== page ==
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Ukrainian Energy During the War and Between the Winters

Andrian Prokip
Image of nuclear power plant cooling towers across water
Cooling towers of Zaporizhzhia Nuclear Power Station near Enerhodar, Ukraine

In September 2022, Russia started using a new strategy in its war against Ukraine: massive attacks on the energy infrastructure. A big strike happened in September and starting in October, Ukraine experienced more than 15 massive attacks and dozens of smaller ones, oriented to specific regions and facilities. In October, Ukraine had to suspend electricity export. Consumers lived through cutoffs and the constant risk of a total blackout. All energy sectors suffered, but the power system incurred the biggest damages and losses.

Clearly, the attacks on the energy infrastructure were prepared as an option even before the invasion. These attacks were planned by the Russian army, together with Russian energy engineers. In 2021, when the Ukrainian power system still was synchronized with the Russian and Belarusian system, Russian engineers tried to retrieve data about all power facilities, with exact GPS coordinates.

But despite hundreds of missiles and drones attacking the power system, it survived. And since February, solar power plants have started producing much more electricity, because of sunny weather. This has resulted in a surplus of electricity and no customer power cutoffs. As some generation and transmission facilities were repaired and renewables produced even more electricity, Ukraine resumed the export of electricity, starting April 11.

For now, the Russian strategy of attacks on the energy facilities failed, despite the huge losses incurred by the power system. On the one hand, the Kremlin expected these attacks to cut off the power supply completely, affecting the economy and the war. On the other hand, Russians anticipated that these cuts would make Ukrainians demand that the war stop, along with air strikes on their power infrastructure.

Attacks on the energy infrastructure were accompanied by false-information operations, primarily carried out on social media. For example, internet bots spread false reports, suggesting that the nationwide power cutoffs were unrelated to infrastructure damage and that electricity was being exported to Europe, making it seem as though the Ukrainian government wanted to increase exports and profits at the expense of domestic consumption.

Several factors played a crucial role in saving the power supply during the winter and helping the system recover quickly. The actions of the Ukrainian army and new foreign supplies of air defense systems reduced the efficiency of Russian attacks. The dedicated work of energy companies and their personnel, repairing facilities day and night despite the risk of new attacks, was important, even as dozens of workers were killed by air strikes. Engineers responsible for the management of the power system made it less vulnerable to attacks and decreased the risk of blackout due to a system crash.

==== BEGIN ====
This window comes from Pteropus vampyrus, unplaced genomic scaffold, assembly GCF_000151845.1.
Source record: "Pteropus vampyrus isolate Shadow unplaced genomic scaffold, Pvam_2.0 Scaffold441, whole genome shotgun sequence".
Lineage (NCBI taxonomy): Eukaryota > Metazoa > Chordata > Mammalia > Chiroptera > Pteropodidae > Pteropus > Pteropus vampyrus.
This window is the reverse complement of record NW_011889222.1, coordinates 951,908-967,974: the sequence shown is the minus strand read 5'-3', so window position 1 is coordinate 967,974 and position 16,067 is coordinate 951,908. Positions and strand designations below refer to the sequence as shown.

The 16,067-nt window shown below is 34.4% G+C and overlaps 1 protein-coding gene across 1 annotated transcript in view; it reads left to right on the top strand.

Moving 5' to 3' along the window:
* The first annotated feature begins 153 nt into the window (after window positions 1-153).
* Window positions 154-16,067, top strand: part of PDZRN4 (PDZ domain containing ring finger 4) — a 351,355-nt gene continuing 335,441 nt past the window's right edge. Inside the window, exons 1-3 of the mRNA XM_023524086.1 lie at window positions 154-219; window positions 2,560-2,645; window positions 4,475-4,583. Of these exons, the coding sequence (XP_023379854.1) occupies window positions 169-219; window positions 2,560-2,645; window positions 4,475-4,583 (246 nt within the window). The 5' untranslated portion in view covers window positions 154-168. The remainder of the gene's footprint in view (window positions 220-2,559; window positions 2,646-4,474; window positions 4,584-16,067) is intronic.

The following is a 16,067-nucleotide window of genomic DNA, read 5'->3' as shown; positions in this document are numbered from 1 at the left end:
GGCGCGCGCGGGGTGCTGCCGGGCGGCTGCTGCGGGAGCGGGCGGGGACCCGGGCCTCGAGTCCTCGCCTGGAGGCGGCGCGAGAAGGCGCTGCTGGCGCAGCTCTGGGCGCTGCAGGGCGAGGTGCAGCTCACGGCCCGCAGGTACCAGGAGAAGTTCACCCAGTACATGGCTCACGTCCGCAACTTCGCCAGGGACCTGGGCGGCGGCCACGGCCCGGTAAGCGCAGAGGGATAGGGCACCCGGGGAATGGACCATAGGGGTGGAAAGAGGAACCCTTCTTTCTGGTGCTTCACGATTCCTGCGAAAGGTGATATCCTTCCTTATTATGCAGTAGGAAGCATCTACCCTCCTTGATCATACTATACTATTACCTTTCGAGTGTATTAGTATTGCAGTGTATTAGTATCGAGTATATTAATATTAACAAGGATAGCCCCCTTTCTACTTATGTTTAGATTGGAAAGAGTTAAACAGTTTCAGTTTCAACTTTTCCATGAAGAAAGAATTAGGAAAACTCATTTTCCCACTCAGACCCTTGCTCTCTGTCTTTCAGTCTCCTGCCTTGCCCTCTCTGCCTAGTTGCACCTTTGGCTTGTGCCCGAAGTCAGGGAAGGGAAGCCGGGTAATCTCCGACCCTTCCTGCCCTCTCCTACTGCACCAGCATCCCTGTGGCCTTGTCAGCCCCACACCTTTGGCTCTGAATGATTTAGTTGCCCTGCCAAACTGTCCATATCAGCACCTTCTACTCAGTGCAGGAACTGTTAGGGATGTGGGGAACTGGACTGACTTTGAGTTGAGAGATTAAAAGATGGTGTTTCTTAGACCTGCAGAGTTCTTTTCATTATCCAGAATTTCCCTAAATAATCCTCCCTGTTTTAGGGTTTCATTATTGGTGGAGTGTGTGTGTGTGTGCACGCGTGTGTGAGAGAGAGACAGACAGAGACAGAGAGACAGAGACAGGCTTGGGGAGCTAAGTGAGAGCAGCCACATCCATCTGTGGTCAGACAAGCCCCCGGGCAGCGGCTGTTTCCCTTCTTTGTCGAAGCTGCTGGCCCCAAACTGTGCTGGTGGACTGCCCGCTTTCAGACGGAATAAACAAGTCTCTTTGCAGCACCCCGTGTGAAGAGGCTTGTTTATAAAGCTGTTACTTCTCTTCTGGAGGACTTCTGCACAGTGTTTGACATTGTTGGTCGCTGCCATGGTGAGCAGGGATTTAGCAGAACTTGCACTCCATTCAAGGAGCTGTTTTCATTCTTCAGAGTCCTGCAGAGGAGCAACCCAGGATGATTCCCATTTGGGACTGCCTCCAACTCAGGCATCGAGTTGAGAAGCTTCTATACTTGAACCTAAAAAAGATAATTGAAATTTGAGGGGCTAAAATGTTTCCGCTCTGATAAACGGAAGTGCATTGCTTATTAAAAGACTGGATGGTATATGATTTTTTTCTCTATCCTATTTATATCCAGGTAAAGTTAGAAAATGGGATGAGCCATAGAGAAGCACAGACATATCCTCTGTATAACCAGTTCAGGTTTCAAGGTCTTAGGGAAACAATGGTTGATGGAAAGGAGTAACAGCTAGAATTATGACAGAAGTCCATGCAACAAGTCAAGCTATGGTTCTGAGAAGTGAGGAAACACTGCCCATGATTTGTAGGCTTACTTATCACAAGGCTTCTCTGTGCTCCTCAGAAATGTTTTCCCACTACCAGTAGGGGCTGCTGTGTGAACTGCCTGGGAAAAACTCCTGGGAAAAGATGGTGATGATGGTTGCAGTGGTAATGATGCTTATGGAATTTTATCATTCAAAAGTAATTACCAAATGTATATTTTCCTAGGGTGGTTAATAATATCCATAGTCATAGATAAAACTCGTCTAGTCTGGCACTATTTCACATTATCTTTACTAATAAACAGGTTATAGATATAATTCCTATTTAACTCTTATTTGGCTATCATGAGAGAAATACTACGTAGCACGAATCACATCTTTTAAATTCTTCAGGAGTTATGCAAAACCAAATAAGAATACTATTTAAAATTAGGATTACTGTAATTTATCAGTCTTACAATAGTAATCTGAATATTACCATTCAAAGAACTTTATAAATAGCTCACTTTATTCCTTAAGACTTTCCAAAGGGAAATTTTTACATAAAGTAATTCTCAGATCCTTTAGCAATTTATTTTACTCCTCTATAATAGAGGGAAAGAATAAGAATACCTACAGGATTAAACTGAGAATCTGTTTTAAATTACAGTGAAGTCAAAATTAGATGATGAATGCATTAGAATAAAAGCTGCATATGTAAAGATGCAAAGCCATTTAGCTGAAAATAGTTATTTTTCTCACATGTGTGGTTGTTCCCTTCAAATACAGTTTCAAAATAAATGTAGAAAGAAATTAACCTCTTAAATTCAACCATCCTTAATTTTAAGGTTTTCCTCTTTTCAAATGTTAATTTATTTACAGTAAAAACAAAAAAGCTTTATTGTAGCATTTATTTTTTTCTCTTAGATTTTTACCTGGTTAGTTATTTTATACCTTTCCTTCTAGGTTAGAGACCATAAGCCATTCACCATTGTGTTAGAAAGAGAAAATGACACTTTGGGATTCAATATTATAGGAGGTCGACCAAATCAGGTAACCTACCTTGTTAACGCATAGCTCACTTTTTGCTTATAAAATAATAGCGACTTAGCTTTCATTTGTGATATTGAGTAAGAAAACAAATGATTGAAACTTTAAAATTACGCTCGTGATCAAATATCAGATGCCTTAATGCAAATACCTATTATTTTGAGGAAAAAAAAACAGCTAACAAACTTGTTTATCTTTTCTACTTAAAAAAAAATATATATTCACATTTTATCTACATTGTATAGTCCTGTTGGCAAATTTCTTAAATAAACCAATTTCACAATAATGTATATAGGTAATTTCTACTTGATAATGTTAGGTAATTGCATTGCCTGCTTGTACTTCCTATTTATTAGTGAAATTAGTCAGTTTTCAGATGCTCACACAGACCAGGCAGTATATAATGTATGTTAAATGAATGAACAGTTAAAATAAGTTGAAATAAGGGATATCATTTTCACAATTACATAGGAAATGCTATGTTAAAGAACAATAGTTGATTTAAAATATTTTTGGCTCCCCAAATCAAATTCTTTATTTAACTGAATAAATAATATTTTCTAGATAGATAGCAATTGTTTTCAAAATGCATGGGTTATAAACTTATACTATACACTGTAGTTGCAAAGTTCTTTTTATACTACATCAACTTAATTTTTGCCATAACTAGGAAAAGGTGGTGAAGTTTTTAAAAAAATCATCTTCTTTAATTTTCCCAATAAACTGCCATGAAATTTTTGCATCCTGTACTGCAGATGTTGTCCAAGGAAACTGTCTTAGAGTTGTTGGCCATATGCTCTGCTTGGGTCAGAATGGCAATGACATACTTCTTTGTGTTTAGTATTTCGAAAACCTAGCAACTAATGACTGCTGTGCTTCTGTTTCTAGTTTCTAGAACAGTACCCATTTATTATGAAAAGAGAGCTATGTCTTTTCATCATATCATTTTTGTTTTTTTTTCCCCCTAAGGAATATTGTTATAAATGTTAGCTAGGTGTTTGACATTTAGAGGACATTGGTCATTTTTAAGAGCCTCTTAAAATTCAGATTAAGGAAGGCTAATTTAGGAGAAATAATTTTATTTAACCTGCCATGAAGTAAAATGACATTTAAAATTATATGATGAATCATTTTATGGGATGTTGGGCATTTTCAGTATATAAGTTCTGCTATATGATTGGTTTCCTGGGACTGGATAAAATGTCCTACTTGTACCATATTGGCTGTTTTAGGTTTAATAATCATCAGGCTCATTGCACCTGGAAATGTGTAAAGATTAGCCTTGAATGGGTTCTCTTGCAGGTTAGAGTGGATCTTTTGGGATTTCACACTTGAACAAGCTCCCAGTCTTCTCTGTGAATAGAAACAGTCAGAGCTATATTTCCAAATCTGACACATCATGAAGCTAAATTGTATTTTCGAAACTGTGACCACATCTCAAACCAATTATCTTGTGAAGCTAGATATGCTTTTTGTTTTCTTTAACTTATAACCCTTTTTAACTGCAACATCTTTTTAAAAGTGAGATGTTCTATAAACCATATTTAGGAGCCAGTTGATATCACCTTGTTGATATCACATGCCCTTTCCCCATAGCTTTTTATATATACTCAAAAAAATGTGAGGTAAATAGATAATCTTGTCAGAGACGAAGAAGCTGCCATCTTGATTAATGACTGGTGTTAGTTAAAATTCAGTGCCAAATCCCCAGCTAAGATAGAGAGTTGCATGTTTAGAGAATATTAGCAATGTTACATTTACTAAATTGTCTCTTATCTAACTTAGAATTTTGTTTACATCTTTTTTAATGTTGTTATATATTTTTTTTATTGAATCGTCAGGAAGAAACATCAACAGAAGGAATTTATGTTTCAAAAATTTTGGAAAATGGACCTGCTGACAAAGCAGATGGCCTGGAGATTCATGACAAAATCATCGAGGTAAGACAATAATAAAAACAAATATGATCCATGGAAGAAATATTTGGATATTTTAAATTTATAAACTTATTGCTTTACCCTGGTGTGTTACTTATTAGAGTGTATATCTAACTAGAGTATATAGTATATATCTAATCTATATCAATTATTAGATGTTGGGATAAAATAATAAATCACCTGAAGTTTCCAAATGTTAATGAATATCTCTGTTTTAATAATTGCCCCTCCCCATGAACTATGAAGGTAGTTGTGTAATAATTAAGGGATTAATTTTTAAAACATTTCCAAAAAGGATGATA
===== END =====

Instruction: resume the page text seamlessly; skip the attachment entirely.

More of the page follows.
Ukraine’s power system had a surplus of capacity, which helped it to survive when it was attacked. And, as energy demand fell as a result of attacks, this surplus meant that Russians had to destroy more to affect the supply. And the system was designed during the Cold War, to withstand World War III.

Finally, renewables also played an important role in saving the power supply during the attacks. In some cases, these were the only sources of power when the country experienced massive cutoffs after the attacks. Warm weather contributed to a smaller power demand and decreased the risk of freezing, for people and water supply systems.

Russian attacks on Ukrainian energy facilities continue, however, causing new damage and supply interruptions. A huge share of capacity is damaged, and not all will be repaired by next winter. Energy companies lack money for repairs, and, despite international technical aid, they lack equipment and spare parts.

This makes the prospect of surviving the next winter daunting. A power deficit may be in place, and potential air attacks may make the situation more difficult. Liberating territories may improve the situation, even if the war has not ended. These territories include occupied southern Ukraine, where huge power generating capacities are located—the Zaporizhzhia nuclear power plant, thermal power plants, and a majority of Ukrainian wind power, for example.

Ukrainian energy companies still have a lot to prepare for to be ready for next winter. The government must create favorable conditions for these preparations. International parties must support the process with financial and technical aid as well as with military equipment to help protect the power system and liberate Ukraine’s territories.

The opinions expressed in this article are those solely of the author and do not reflect the views of the Kennan Institute.

About the Author

Andrian Prokip

Andrian Prokip

Senior Associate, Ukraine;
Director, Energy Program, Ukrainian Institute for the Future
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Kennan Institute

The Kennan Institute is the premier US center for advanced research on Eurasia and the oldest and largest regional program at the Woodrow Wilson International Center for Scholars. The Kennan Institute is committed to improving American understanding of Russia, Ukraine, Central Asia, the South Caucasus, and the surrounding region though research and exchange.  Read more